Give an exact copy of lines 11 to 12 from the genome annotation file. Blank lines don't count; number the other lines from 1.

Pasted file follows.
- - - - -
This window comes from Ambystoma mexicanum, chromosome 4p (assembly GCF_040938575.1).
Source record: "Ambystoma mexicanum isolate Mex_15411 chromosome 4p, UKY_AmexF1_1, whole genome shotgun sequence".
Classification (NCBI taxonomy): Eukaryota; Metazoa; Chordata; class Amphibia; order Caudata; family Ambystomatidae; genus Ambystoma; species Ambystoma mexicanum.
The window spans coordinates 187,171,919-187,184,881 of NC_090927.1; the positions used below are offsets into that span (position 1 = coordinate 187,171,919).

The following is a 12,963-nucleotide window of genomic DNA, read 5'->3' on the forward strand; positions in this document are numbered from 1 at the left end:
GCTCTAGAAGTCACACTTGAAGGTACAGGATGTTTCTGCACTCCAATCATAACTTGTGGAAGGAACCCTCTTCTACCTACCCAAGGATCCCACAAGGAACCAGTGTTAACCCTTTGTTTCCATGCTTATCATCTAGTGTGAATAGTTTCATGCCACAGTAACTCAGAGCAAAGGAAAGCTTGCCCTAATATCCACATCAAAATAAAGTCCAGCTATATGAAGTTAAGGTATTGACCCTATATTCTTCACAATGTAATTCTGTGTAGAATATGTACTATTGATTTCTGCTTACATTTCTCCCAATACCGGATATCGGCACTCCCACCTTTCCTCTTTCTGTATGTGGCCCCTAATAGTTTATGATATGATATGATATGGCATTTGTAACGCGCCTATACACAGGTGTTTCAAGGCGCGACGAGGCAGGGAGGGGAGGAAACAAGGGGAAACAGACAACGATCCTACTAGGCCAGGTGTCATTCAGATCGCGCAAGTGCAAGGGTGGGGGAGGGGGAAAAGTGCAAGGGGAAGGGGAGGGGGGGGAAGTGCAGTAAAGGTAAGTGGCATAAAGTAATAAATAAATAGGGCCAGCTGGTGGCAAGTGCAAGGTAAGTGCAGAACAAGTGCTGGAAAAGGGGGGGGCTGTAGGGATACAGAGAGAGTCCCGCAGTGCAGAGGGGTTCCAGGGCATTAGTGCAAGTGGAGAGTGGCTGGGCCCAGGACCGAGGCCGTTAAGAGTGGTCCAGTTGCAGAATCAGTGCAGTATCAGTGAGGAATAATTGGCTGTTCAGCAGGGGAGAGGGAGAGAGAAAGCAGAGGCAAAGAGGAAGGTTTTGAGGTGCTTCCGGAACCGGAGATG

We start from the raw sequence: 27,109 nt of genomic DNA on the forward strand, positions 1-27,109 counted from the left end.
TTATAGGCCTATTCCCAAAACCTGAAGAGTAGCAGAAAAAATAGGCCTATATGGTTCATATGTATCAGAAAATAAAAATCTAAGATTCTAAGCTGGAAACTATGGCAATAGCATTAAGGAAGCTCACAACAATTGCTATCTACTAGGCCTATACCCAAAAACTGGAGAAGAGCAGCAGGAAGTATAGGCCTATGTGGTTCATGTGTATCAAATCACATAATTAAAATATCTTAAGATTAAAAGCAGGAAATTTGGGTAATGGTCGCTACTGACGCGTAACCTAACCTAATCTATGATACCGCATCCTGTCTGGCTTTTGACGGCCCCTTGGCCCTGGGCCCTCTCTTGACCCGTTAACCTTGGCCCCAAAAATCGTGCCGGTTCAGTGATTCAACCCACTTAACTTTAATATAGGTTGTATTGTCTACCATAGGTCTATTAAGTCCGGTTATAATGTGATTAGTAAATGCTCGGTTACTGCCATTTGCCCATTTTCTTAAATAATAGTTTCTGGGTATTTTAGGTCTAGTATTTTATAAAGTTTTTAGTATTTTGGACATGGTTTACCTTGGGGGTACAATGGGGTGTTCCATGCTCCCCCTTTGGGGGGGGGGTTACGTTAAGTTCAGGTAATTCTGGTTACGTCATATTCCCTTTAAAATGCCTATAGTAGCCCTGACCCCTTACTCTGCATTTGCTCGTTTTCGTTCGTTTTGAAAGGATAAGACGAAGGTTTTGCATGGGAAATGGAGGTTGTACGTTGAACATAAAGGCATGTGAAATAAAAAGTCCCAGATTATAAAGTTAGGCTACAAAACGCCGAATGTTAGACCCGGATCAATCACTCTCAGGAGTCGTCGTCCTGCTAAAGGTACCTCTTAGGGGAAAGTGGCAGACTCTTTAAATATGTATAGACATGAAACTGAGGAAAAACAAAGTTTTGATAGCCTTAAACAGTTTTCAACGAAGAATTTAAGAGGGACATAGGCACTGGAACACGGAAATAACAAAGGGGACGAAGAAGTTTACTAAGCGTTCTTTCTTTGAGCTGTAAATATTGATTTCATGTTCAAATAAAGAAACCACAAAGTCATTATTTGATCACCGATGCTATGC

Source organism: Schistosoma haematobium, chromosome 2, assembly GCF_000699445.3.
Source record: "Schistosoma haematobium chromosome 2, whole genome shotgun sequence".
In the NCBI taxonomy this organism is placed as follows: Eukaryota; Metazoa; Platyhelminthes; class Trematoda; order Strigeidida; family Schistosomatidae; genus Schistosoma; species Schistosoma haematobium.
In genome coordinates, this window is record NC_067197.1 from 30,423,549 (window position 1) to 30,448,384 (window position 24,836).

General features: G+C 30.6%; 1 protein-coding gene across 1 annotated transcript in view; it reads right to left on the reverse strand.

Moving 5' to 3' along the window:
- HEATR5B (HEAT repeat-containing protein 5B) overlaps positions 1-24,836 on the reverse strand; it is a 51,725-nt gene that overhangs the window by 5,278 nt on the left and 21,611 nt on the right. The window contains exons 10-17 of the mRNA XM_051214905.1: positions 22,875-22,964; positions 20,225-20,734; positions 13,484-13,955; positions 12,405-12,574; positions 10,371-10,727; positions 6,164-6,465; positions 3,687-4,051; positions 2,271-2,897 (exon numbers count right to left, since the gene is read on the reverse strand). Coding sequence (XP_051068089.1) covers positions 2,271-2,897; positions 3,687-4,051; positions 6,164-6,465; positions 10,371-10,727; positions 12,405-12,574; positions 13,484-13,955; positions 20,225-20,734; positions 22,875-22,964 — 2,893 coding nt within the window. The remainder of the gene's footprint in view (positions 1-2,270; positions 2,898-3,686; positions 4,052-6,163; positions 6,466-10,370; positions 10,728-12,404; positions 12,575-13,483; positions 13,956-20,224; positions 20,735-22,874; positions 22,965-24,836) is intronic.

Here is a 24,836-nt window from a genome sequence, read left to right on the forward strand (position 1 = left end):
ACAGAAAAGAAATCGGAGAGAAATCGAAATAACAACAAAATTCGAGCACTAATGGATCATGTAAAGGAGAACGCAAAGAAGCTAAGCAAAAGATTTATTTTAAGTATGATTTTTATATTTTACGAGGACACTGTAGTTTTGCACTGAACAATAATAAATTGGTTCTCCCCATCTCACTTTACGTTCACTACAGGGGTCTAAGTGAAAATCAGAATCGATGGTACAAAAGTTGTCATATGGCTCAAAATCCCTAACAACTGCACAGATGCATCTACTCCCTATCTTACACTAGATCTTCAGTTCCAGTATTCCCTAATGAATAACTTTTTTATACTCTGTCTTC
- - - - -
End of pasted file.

In the NCBI taxonomy this organism is placed as follows: Eukaryota; Metazoa; Platyhelminthes; class Trematoda; order Strigeidida; family Schistosomatidae; genus Schistosoma; species Schistosoma haematobium.
In genome coordinates, this window is record NC_067197.1 from 30,423,549 (window position 1) to 30,448,384 (window position 24,836).